As other Southern states catch flak for passing laws that critics say restrict gay, lesbian and transgender rights, Louisiana’s Democratic governor is doing just the opposite.

Gov. John Bel Edwards on Wednesday signed an executive order extending protection to state employees and contractors against discrimination based on sexual orientation or gender identity. It also bans state agencies from discriminating in the services they provide.

“While this executive order respects the religious beliefs of our people, it also signals to the rest of the country that discrimination is not a Louisiana value, but rather, that Louisiana is a state that is respectful and inclusive of everyone around us,” he said in what may have been an oblique reference to other Southern states such as Tennessee, Mississippi and North Carolina.

Louisiana lacks such protections for all workers. In the South, only Maryland and Delaware provide such statewide protections, according to the Human Rights Campaign, a gay rights advocacy organization. They are widely available in the Northeast and other parts of the country, shown in the darkest purple in the map below.


Edwards’s announcement comes as states such as Mississippi and North Carolina have come under fire for passing laws that gay rights supporters view as anti-gay. Such laws have evoked a powerful response from corporate America, with some of the nation’s largest corporations and most prominent individuals voicing their opposition.

Just this week, best-selling author John Grisham, Pulitzer Prize winner Donna Tartt and more than 90 other Mississippi authors lodged their opposition to a law passed last week that protects individuals, religious organizations and private associations from discrimination claims stemming from a refusal of service based on their belief in exclusively heterosexual marriage.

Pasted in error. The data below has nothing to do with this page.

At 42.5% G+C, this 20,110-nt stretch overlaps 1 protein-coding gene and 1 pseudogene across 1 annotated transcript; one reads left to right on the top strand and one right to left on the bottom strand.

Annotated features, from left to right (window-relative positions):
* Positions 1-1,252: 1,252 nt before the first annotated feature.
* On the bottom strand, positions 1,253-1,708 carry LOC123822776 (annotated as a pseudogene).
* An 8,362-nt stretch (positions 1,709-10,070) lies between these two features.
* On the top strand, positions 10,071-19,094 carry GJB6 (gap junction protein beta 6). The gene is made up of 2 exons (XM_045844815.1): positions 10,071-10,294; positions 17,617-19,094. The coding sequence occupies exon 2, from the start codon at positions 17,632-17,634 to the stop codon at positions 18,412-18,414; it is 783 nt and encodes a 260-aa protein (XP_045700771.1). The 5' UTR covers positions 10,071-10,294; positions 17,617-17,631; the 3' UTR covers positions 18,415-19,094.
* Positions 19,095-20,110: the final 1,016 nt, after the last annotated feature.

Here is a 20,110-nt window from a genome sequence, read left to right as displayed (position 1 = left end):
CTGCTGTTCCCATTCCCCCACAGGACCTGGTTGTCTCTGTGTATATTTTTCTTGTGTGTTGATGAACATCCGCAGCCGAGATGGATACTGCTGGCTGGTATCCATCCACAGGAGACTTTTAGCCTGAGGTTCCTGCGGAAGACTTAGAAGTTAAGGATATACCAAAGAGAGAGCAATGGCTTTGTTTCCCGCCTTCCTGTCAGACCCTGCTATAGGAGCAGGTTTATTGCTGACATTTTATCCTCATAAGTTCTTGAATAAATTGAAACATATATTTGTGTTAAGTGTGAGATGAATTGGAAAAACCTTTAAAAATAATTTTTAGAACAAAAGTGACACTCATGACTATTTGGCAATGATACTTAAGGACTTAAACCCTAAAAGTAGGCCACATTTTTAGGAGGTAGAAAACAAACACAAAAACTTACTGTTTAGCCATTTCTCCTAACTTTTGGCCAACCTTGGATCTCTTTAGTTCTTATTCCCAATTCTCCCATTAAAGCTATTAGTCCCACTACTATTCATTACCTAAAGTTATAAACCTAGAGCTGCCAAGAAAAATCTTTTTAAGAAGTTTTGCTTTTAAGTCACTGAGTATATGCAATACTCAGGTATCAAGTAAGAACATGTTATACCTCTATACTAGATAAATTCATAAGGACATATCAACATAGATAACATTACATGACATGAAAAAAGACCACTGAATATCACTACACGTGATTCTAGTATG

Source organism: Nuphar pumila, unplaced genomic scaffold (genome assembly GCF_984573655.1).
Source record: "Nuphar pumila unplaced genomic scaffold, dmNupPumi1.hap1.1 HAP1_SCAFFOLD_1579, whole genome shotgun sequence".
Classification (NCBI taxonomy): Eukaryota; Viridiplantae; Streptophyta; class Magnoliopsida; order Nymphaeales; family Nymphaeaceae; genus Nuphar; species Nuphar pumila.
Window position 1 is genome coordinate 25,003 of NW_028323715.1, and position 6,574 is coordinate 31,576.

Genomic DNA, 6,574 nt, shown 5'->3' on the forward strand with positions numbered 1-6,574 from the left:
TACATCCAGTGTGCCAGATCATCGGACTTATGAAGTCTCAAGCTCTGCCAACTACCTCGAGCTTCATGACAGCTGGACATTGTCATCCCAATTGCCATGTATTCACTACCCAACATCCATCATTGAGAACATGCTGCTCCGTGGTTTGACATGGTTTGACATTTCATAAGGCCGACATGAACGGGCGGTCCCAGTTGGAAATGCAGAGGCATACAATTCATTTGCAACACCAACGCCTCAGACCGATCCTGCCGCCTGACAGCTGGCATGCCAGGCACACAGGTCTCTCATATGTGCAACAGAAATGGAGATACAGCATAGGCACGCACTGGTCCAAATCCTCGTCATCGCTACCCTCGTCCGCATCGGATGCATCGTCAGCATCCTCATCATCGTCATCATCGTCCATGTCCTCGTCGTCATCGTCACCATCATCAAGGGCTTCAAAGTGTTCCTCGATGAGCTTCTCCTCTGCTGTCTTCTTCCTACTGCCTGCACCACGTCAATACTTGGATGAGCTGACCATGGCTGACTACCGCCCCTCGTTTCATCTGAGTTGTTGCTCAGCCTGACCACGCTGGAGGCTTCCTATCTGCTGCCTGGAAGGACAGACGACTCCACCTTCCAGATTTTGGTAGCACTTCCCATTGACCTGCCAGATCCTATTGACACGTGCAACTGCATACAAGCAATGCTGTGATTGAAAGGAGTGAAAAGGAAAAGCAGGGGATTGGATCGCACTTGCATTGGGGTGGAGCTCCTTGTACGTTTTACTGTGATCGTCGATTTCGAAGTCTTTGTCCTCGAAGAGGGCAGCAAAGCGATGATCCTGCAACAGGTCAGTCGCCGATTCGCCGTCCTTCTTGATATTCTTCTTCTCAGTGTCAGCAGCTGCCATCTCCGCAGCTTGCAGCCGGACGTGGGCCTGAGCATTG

“Governor Phil Bryant and the Mississippi legislators who voted for this bill are not the sole voices of our state. There have always been people here battling injustice. That’s the version of Mississippi we believe in, and that’s the Mississippi we won’t stop fighting for,” they wrote in a statement.

Mississippi Gov. Phil Bryant (R) said in a statement that he signed the bill “to protect sincerely held religious beliefs and moral convictions.” Like other proponents of such laws, he said it was intended to protect religious rights.

Two large businesses — PayPal last week and Deutsche Bank on Tuesday — announced decisions to call off planned expansions in North Carolina due to a new law there that advocates have also described as anti-gay. That law requires transgender individuals use public bathrooms that match the gender on their birth certificates and bars local governments from extending civil rights protections to gay and transgender people.

On Tuesday, North Carolina Gov. Pay McCrory (R) signed an executive order that, like the one in Louisiana, afforded state employees protection from employment discrimination based on sexual orientation or gender identity. He also said he would pursue legislation that revives the right to sue for discrimination. He, however, left the highly controversial bathroom guidelines untouched.

Bryan Adams canceled a Mississippi concert over that state’s law, while Bruce Springsteen did the same in North Carolina.

Late last month, Georgia Gov. Nathan Deal (R) vetoed a controversial religious liberty bill that attracted opposition from major players in the sporting and movie industries.

In Louisiana, Edwards’s statement acknowledged the impact such laws have on state economies as they struggle to attract business and tourism, not only through his own words but also those of several members of the state business community.

“This action will help to solidify Louisiana’s current reputation as a welcoming place for business and talent,” Michael Hecht, president and CEO of Greater New Orleans, Inc., an economic development organization, said in the governor’s official announcement.

Edwards’s order rescinds one signed by his predecessor Bobby Jindal (R).

“It does nothing but divide our state and forced the business community, from Louisiana’s smallest businesses to large corporations, like IBM, to strongly oppose it,” Edwards said in reference to that measure. “This executive order threatens Louisiana’s business growth, and it goes against everything we stand for– unity, acceptance, and opportunity for all.”